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Scattered around the U.S. there are thousands of people who still remember the Futurliners. These unusual vehicles assembled by Harley Earl and his GM Styling team created excitement for huge crowds wherever they traveled. 

Proudly displayed in 1941 outside the Allison Division - General Motors

 

By 1939, work started on entirely revamping GM's Parade of Progress (POP) whereby the original eight red and silver Streamliner vans were decommissioned and replaced with a caravan of twelve brand new futuristic vehicles Harley Earl fittingly renamed the "Futurliners." All the POP's exhibits were updated and the operation became bigger. Once again, Earl custom designed the vehicles within Fisher Body's Fleetwood Division but this time created the driver's compartment to look like an airplane cockpit with an ultra-modern console surrounded by a panoramic glass bubble (HJ Earl loved creating unique windshield designs and holds the U.S. patent for the "wrap-around windshield") and GM's new highway leviathans sprouted to 33 feet long and weighed more than 15 tons empty. As one can visibly see, Earl employed his signature tailfin design that would define many of his post war designed Cadillacs. In a 1949 New York CUE magazine article on Mr. Earl titled "MEET THE G.M. DESIGNER" the writer perfectly described, "Brother Earl started streamlining before the word was invented."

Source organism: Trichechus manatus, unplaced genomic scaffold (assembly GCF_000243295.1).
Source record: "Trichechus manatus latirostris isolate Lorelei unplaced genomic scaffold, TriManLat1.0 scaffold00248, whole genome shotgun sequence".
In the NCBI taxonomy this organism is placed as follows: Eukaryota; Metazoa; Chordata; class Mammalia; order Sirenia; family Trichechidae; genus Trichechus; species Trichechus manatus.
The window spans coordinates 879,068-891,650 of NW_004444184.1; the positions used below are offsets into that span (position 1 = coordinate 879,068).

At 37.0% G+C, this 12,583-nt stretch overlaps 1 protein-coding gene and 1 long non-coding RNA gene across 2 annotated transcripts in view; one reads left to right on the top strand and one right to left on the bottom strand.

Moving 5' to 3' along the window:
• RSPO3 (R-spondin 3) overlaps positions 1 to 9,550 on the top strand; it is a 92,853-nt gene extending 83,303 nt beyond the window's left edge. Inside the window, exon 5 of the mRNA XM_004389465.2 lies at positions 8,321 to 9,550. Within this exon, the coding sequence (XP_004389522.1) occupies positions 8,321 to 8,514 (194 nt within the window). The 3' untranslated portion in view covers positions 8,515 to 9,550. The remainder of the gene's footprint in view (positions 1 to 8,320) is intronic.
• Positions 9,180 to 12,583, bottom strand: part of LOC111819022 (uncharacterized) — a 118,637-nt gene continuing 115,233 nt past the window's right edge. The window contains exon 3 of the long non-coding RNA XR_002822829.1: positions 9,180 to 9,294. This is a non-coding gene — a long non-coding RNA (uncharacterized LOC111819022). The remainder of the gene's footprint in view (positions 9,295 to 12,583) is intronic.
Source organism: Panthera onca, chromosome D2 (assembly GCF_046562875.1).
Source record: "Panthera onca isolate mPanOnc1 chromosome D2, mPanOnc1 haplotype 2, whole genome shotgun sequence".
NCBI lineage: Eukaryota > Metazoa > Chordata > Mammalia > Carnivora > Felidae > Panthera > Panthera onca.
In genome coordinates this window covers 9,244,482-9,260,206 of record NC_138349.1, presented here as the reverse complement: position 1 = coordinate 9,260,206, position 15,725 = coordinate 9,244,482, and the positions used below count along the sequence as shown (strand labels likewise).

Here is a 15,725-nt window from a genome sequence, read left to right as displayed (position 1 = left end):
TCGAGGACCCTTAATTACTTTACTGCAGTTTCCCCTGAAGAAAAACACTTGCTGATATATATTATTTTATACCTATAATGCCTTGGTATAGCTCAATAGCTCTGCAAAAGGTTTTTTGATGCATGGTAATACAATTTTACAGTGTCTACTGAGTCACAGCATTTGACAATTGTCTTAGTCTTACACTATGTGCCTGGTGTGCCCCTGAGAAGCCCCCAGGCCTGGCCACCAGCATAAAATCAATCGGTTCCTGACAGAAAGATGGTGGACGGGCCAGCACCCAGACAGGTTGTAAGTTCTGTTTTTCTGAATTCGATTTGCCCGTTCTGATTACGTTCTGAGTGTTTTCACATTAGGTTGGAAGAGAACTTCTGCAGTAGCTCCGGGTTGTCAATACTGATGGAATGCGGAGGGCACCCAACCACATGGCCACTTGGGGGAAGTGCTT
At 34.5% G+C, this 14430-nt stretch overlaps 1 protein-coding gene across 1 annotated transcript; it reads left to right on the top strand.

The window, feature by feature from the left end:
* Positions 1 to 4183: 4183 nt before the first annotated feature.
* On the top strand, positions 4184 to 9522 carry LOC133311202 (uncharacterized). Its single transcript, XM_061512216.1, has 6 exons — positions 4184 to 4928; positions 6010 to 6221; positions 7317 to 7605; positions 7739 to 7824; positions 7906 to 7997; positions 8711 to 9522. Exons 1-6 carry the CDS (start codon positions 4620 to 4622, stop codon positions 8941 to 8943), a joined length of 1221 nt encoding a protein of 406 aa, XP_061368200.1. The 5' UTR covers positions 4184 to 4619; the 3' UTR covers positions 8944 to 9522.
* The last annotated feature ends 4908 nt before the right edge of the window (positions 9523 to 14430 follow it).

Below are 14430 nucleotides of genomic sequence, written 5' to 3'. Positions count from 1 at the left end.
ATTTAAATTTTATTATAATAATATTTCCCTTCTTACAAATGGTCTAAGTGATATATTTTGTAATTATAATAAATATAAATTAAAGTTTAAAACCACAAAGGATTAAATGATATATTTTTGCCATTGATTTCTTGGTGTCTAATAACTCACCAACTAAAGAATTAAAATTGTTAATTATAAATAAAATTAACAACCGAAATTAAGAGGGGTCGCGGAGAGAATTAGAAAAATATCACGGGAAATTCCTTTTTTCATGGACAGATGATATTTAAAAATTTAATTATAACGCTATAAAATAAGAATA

Top - '34 World's Fair vehicle and pic of Earl's designers with models. Bottom - GM Styling Section concept renderings of Parade of Progress '36 Streamliner and '41 Futurliner.

Chicago's Donnelly Presses was the giant publishing arm to print most of Ma Bell's phone books as well as the No. 1 magazines of the day, LIFE, Colliers, Saturday Evening Post, etc. Donnelly also printed GM Folks monthly publication that was sent to every GM employee: over 600,000 in 1956, issues usually ran 20 to 30 pages long. 

Futurliners, above, rolling down Woodward Ave. in 1946 for Detroit's fantastic Golden Jubilee Parade (celebrating auto industry's 50th Anniversary in America)